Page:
A History of the County of Oxford: Volume 13, Bampton Hundred (Part One). Originally published by Victoria County History, London, 1996.
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MANORS AND OTHER ESTATES.
In 1059 land probably in the south-west of Northmoor was included in Edward the Confessor's grant of Taynton to St. Denis abbey, Paris. (fn. 1) The rest of Northmoor, included probably in the later Stanton Harcourt manor, was acquired by the abbey apparently before the mid 12th century, (fn. 2) and by the early 13th the combined estate, later the manor of MORE (or NORTHMOOR) ST. DENNIS or ABBOTS MORE, was administered by the abbey's cell at Deerhurst (Glos.). (fn. 3) As an alien priory Deerhurst was seized repeatedly during the 14th and 15th centuries by the Crown, which in 1345 and 1389 let it with its estates and c. 1447 granted it to Eton College. The Crown recovered the priory in 1461, and in 1467 granted it to Tewkesbury abbey, which retained Northmoor until the Dissolution. (fn. 4)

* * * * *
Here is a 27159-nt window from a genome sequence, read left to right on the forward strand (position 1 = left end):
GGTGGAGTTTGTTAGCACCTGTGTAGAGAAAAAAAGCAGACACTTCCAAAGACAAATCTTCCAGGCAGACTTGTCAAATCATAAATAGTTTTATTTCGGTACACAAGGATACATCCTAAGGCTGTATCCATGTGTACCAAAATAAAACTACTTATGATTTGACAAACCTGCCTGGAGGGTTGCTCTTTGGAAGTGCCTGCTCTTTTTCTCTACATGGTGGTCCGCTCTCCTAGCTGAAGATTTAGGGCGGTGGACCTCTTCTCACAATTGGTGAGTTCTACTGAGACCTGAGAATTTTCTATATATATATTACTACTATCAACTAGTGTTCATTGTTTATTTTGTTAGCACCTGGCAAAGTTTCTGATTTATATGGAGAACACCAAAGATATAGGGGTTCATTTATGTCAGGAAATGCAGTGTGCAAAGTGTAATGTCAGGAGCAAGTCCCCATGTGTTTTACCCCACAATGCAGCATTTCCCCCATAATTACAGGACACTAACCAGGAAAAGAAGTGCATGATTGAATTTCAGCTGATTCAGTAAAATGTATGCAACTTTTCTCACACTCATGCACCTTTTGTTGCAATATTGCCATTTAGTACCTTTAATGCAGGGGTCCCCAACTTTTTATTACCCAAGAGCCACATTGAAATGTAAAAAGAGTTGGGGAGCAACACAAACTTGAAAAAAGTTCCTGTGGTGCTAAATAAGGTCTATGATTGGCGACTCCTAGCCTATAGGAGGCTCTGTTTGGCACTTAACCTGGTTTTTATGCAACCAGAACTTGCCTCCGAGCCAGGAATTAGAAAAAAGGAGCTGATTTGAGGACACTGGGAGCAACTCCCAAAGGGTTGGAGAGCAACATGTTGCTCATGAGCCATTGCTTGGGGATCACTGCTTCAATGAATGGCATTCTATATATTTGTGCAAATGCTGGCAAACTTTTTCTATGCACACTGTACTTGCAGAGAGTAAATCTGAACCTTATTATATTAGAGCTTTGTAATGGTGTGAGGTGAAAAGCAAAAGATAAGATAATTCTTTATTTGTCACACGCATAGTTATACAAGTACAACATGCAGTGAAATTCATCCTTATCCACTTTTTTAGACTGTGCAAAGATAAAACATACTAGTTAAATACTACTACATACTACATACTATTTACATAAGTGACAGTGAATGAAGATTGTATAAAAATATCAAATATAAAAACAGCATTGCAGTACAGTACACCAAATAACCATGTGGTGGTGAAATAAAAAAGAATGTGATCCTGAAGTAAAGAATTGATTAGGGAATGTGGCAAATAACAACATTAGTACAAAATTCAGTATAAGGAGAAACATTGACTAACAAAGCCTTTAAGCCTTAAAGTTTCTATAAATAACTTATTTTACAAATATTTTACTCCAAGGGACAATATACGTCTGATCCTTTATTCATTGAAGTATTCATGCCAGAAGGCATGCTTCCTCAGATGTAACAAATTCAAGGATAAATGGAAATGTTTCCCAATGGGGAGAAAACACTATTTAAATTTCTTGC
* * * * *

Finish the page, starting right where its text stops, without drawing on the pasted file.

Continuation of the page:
In 1554 the Crown granted the manor for life to a royal equerry, John Herle (d. 1581), who may have resided, (fn. 5) and in 1590 sold it to Walter Bayley (d. 1592), the queen's physician. (fn. 6) Bayley's son William, lord in 1596, (fn. 7) seems to have sold it after 1600 to James Stone (d. 1617) of Northmoor, lord in 1604 and 1609. (fn. 8) Before 1619 it passed to Henry Greenway (d. c. 1640) of Northmoor, who bought an additional farm from Francis Yate of Standlake, and Manor farm, formerly part of an estate owned by the More family, from Sir Simon Every. (fn. 9) In 1645 Greenway's son Henry sold the manor to Edward Twyford of London and later of Northmoor, retaining Manor farm and other lands, which were sold to Twyford in 1647. (fn. 10) From c. 1664 Twyford mortgaged the manor, and in 1671 sold it to Edmund (later Sir Edmund) Warcupp of Durham Yard (Mdx.) and later of Northmoor, together with a Moreton farm bought in 1662 from Thomas Greenway. Warcupp made several small sales, and died in 1712 leaving the manor in trust to be sold. (fn. 11) His daughter Anna Maria Pryce, the surviving trustee, sold it in 1718 to John Blewitt, later of Northmoor and Salford and a high sheriff of the county, who made small additions but mortgaged the estate from 1737; in 1755 trustees under his will sold it to Simon Harcourt (d. 1777), Earl Harcourt, (fn. 12) whose grandfather Simon (d. 1727), 1st Viscount Harcourt, had made piecemeal acquisitions in the parish. (fn. 13) The estate, c. 1,240 a. in 1844, (fn. 14) descended with Stanton Harcourt and Nuneham Courtenay until 1924 when most was sold, (fn. 15) and in 1979 the Harcourts retained only Manor farm, then 232 a. (fn. 16)